By Fran Blinebury, for NBA.com
Posted Sep 11 2009 9:43AM
You watched the right hand hold the basketball, mold the basketball, shape it as if it were a lump of clay. He was creating a work of art. With each dribble, his eyes shifted and darted and searched for the opening. Each time the ball hit the floor and came straight back up into his hand, the defender steeled his body and tried to brace for what was coming next.
John Stockton leaned in with his shoulder and created contact, he took one more peek through the mass of bodies, and then -- with the swiftness of a cobra -- he unleashed the pass that found a Utah Jazz teammate cutting along the baseline. The resulting layup always looked as easy as falling out of bed.
That's the way it always was with Stockton, cool and calm like a duck floating on top of the lake, never letting you see the mad paddle beneath the water.
He did it for so long in the NBA that those laser-beam passes came to be as expected as spandex-clad dancing girls and blaring rock music. Through all those years, all those games, all those passes and all those plays, Stockton kept right on going. Straight ahead. Nothing fancy. Plain and simple.
The numbers say he's on top of the NBA career list for assists (15,806) and steals (3,265), say he had five of the top six assist seasons in NBA history, say he holds the league record for most seasons and most consecutive games played for one team, say that he's third behind only Kareem Abdul-Jabbar and Robert Parish in total games played.
The numbers don't say nearly enough. In 19 grueling NBA regular seasons, he missed only 22 of 1,526 games, 18 of those in one season.
"Stockton to Malone" was a common phrase at every Jazz game.
Norm Perdue/NBAE/Getty Images
"John showed up to compete every night in every game and every day in every practice,' said Jerry Sloan, Stockton's head coach for 15 seasons and now a fellow Hall of Fame inductee in the Class of 2009.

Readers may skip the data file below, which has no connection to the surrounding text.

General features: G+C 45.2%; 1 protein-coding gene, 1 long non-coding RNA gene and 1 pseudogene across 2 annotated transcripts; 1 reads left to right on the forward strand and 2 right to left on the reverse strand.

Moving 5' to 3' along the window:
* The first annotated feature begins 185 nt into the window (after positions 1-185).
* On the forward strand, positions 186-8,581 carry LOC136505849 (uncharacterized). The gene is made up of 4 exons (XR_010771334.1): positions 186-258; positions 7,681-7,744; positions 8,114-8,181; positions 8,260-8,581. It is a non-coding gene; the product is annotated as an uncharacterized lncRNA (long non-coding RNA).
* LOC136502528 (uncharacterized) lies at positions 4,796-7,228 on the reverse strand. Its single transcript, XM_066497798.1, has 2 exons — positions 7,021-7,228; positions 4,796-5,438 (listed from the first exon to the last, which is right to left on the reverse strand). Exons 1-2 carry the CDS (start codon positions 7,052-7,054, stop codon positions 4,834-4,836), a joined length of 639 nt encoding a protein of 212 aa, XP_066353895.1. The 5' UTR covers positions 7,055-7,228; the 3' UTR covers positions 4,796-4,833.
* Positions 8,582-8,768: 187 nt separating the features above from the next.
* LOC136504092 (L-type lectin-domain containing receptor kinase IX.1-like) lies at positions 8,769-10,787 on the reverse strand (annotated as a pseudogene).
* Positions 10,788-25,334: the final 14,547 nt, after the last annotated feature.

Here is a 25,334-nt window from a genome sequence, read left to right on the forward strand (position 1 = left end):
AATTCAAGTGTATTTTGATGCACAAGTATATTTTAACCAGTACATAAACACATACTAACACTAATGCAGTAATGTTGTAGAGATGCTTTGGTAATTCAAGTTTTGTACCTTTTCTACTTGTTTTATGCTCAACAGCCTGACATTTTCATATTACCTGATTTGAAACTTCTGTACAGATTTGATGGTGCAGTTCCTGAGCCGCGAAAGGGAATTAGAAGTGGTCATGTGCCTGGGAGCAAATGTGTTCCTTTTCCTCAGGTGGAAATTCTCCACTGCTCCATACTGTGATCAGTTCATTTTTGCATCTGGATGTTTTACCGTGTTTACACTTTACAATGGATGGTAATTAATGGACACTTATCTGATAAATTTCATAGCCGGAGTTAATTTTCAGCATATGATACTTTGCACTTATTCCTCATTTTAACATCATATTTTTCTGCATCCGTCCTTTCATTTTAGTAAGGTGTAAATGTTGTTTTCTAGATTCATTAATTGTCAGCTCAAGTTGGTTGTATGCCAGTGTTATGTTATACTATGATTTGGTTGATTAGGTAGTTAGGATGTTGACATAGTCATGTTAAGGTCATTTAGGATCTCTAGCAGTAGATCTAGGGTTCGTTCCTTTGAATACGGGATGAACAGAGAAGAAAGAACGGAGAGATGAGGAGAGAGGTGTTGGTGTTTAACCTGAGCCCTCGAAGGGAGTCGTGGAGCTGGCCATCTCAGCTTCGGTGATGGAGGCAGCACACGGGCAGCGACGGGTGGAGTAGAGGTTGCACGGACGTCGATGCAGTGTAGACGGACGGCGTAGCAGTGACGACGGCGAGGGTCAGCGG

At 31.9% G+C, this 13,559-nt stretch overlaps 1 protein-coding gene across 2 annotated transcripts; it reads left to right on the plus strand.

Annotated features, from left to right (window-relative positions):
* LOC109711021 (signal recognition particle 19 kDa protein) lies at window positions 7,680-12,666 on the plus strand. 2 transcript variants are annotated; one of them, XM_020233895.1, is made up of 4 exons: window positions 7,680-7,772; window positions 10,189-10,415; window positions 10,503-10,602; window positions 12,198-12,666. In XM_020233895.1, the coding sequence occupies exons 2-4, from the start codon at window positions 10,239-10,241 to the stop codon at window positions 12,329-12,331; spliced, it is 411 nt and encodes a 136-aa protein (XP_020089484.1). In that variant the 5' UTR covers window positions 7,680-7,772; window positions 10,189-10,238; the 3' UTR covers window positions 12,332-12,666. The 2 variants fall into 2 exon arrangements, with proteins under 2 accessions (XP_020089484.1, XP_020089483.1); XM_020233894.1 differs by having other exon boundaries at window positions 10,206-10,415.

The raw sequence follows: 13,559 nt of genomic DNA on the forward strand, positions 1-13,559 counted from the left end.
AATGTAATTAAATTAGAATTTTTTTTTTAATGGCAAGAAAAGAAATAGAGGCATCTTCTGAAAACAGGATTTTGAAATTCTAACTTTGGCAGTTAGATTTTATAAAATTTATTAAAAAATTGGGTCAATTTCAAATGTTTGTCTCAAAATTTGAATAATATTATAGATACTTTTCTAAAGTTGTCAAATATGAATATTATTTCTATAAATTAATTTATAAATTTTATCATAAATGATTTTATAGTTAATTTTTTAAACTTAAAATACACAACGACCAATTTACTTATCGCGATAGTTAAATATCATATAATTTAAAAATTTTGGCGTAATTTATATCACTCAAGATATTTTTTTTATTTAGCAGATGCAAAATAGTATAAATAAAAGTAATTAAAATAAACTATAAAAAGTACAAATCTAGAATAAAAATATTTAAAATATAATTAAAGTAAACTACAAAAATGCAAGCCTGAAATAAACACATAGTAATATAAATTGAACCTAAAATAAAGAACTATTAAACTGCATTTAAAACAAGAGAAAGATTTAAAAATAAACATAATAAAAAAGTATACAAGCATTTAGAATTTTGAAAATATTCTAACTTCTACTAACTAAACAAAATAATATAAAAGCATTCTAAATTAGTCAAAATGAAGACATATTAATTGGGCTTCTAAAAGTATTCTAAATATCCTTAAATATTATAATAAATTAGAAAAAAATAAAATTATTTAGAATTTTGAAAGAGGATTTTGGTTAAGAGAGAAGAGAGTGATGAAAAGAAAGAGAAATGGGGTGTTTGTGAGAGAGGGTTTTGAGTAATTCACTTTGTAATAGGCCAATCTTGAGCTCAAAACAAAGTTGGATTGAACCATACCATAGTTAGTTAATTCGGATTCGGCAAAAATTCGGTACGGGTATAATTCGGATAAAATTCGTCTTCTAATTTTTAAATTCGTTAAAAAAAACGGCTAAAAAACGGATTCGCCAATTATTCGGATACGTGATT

"He's one of the most unique players you'll ever run across. You can talk about all the things he tried to do. But first of all, you've got to look at his stature. He's not a very big guy. And yet he played as strong and tough as anybody could.
"He had tremendous desire to want to win. It wasn't about him. It was strictly about his teammates. He made his teammates better. The guy tried to defend and he set screens. Everybody remembers him for the pick and roll, which he and Karl Malone were terrific at, no doubt. But he also set a lot of screens that helped some other guy get an easy basket."
If Stockton were a boxer, he'd have been a body puncher instead of a knockout artist. If he were a painter, he'd have been a guy using a roller to put a fresh coat on the kitchen, not creating masterpieces on canvas.
He never beat you up. He wore you down. He never dropped a ton of bricks on your head. He sneaked up and tied your shoelaces together so that you'd trip over your own feet.
"There absolutely, positively will never be another John Stockton," said Malone, his running buddy for all those seasons.
That uniqueness came not from an extraordinary or singular physical attribute that allowed him to take the court like one of those other-worldly skywalkers, but from a down-to-earth, relentless approach to every game, every possession and every drill at practice. "He worked harder than you," Sloan said. "That was his secret."
Stockton, the son of a bar owner in Spokane, Wash., earned his basketball chops playing in the driveway of the family home against older brother Steve and friends, who showed no mercy in roughing up the elementary school kid, the smallest player on the court. When John would complain about the abuse, his father, Jack, would suggest that maybe he should find opponents his own size and age. That would only raise the young Stockton's ire.
He was only 5-foot-5 as a ninth grader at Gonzaga Prep when he'd phone his freshman coach, Ed Smith, on Sundays after church. "He'd say, 'Open the gym and bring your fat friends,' " Smith told the Spokane Spokesman-Review. "He'd play his butt off and get mad if he got beat by a 25-year-old man."
The feisty little guy grew big enough to average 21 points as a senior at Gonzaga University and earned an invitation to try out for the 1984 U.S. Olympic team. The little-known Stockton played well enough in his tryout for the team coached by Bob Knight, but he and Charles Barkley were among the final cuts.
Two months later, Stockton became the No. 16 overall pick in the first round of the NBA Draft by the Jazz. The fans gathered at the celebration in Salt Lake City promptly booed his selection.
"That's right, they did boo him," Sloan said. "They yelled: 'Who is this guy? Where's he from?' He did, of course, eventually change that opinion.
"I don't think John was ever trying to prove anything to anybody. I think he was just having fun. I don't think anybody had as much fun playing basketball that I've ever been around.